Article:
Donna says: Calli (calico, 13) was a farm cat who found my husband one morning after a party. Banshee (black Siamese/Manx, 11) was part of an “unwanted/accidental” litter. She was a shy little girl and I knew I needed to bring her home.
Peanut (cinnamon tabby) was my special cat. When we got her, she had earmites, roundworm, giardia, and a respiratory infection. After months of antibiotics and emergency vet runs, she had a clean bill of health. We had her for nine years. She was diagnosed with lymphoma and we had to say goodbye in May of 2012.
Kahlua the Wookiee (tortie, 10) walked into my house off the street. I was leaving for work one morning and this tiny kitten popped into my porch. It was fall, and in MN, it gets pretty darn cold. I went into the house to grab a carrier, blankets, and food and water. I couldn’t have her inside with the others until she was cleared by a vet, but I wanted her comfortable. She followed me in the house, made friends with Peanut, and has been in my home and heart ever since.
I’m often fighting with Banshee and Wookiee to get off my fabric when I’m costuming, and Peanut had a habit of licking glitter (and everything else, really).
Alison says: Mook was handed to me 20 years ago by a coworker — he found her on the pavement outside. She was tiny, probably about four weeks old, and for the first two weeks of her living with me she was just a tiny lump under the bed covers, only appearing to eat or use the sand box.
I named her Carmen Miranda, but that name didn’t stick and she became Mook. She spends her time trying to convince me that I don’t need to sew costumes but should rather allow her endless lap time.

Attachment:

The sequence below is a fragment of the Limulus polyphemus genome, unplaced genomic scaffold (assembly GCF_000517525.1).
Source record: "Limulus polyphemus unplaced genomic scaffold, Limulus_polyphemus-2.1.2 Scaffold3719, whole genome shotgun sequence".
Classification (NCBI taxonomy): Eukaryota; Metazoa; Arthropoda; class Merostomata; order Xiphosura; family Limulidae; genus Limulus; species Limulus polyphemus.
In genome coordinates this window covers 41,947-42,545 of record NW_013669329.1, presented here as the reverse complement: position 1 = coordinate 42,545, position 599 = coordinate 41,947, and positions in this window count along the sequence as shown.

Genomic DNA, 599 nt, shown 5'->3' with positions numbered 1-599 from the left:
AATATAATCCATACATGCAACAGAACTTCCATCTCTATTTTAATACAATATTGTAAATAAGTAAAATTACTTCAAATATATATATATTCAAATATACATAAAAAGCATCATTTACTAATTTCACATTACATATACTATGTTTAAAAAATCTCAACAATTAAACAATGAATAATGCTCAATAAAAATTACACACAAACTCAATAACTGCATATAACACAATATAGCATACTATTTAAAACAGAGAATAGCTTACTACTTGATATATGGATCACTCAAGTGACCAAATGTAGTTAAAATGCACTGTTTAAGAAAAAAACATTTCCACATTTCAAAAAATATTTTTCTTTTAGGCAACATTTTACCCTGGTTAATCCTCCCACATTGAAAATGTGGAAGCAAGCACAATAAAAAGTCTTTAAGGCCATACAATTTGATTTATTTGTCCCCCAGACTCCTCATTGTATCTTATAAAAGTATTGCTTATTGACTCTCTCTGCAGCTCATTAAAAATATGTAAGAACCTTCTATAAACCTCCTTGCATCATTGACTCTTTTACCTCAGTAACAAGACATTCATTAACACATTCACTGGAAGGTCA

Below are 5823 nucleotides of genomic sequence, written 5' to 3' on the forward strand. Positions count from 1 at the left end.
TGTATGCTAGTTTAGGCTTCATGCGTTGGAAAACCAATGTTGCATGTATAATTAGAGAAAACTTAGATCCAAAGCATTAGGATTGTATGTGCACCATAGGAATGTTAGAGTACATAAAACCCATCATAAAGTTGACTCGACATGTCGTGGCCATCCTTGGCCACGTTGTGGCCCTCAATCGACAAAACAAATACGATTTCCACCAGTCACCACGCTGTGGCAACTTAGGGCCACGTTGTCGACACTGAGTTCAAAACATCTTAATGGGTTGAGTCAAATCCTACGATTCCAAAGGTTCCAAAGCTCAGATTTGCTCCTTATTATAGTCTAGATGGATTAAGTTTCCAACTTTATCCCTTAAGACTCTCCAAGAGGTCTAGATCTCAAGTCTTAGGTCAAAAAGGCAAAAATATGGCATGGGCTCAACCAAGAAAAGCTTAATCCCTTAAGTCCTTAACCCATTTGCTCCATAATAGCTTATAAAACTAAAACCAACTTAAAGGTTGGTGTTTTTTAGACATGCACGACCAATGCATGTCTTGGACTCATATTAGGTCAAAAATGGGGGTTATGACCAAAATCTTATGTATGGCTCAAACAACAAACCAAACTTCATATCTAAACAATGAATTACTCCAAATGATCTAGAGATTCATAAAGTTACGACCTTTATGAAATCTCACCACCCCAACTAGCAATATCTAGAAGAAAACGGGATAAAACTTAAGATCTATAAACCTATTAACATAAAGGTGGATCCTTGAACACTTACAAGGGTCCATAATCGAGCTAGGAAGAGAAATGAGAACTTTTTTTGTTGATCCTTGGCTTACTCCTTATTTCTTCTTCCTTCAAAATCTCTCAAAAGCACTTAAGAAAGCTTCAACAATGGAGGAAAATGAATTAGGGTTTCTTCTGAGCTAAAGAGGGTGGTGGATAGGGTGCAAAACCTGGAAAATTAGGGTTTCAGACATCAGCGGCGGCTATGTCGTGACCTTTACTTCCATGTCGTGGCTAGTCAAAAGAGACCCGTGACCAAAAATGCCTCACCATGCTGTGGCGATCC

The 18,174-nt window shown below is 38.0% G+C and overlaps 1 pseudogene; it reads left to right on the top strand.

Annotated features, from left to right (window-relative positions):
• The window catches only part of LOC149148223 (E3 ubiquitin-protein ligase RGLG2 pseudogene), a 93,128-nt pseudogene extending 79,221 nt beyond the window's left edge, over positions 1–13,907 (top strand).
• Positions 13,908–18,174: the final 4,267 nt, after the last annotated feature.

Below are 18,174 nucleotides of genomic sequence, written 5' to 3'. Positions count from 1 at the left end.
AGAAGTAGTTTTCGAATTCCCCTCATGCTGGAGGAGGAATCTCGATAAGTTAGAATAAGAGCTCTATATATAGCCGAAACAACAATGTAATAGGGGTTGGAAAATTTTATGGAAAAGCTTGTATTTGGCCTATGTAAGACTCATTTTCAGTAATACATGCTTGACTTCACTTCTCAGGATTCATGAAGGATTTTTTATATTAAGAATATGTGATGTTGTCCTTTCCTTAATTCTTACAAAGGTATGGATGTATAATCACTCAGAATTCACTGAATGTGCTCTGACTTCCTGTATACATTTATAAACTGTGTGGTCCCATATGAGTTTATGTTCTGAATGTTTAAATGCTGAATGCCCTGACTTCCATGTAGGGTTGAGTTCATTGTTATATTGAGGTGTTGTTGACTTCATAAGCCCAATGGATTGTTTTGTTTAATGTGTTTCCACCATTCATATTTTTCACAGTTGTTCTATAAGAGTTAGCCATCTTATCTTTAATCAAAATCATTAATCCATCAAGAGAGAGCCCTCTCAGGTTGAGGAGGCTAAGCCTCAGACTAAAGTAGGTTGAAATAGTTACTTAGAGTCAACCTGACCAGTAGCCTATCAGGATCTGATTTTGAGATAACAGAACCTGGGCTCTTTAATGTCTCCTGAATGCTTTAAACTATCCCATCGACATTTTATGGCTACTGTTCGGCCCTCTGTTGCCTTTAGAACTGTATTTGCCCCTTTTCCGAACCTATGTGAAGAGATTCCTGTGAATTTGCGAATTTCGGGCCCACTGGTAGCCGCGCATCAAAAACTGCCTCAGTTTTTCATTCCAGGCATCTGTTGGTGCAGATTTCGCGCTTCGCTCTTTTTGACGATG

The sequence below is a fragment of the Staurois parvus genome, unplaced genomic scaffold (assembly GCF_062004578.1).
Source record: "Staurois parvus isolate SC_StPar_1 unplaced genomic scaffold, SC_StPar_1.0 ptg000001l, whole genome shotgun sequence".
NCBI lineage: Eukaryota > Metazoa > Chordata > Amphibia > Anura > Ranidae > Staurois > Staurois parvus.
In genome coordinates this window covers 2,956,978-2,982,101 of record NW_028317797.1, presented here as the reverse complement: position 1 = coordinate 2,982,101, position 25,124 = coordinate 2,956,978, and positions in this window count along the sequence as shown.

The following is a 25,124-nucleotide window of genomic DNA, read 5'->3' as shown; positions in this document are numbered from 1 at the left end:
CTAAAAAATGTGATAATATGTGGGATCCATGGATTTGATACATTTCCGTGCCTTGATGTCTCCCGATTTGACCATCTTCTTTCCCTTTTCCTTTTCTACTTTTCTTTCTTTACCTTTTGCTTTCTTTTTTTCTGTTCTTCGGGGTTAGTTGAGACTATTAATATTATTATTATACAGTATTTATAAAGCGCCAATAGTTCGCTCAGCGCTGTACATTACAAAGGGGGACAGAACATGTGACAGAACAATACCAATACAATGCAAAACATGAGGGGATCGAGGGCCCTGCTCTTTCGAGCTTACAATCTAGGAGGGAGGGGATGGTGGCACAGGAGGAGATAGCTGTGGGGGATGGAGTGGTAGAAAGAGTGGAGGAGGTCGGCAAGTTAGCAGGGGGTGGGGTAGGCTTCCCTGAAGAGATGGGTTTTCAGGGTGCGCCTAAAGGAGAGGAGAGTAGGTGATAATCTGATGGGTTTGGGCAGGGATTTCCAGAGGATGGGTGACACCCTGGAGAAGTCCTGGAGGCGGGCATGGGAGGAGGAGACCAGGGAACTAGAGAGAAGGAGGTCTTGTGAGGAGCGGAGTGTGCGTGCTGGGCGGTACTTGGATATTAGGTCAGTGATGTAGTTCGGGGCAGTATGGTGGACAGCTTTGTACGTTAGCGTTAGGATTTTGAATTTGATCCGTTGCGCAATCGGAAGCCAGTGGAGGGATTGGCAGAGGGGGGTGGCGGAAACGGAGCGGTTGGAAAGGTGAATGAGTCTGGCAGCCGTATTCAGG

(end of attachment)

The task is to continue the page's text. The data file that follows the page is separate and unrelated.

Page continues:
Yasemin says: My Siamese mix kitties, Khan and Mehmet, were adopted from Pink Paws in Thousand Oaks. They’re brothers who were found in a dumpster during a rainstorm. Their mother and siblings were later trapped and taken to Pink Paws as well. They’ve always been inseparable. They enjoy sleeping and playing on silk, velvet, and lace in my sewing room.
So, as you can see, if you’re really good in this life, you might come back as a belly dancer’s cat in then next one. Huge thanks to my lovely friends for giving these adorable floofballs forever homes full of sparkles, glitter, and love!
Read stories of rescue on Catster:
- Mercury the Kitten Has No Front Legs But Gets Around Like a Pro
- Ever Heard of a Squitten? Neither Had We, Until THIS
- Our Monday Miracle Is Russell, the Cat Who Survived a House Fire
About the author: Stacy Pershall is a constant traveler currently settled in Astoria, Queens, New York, where she lives in a Greek Archie Bunker house and loves it. When she’s not tending to the needs of her two street adoptions, Carbon and Tiki, she writes stories and teaches writing at Gotham Writers’ Workshop and the Johns Hopkins Center for Talented Youth. Her passion in life — besides cats — is her work as a suicide prevention speaker for Active Minds. She is the author of Loud in the House of Myself: Memoir of a Strange Girl. Find out more by following her on Facebook.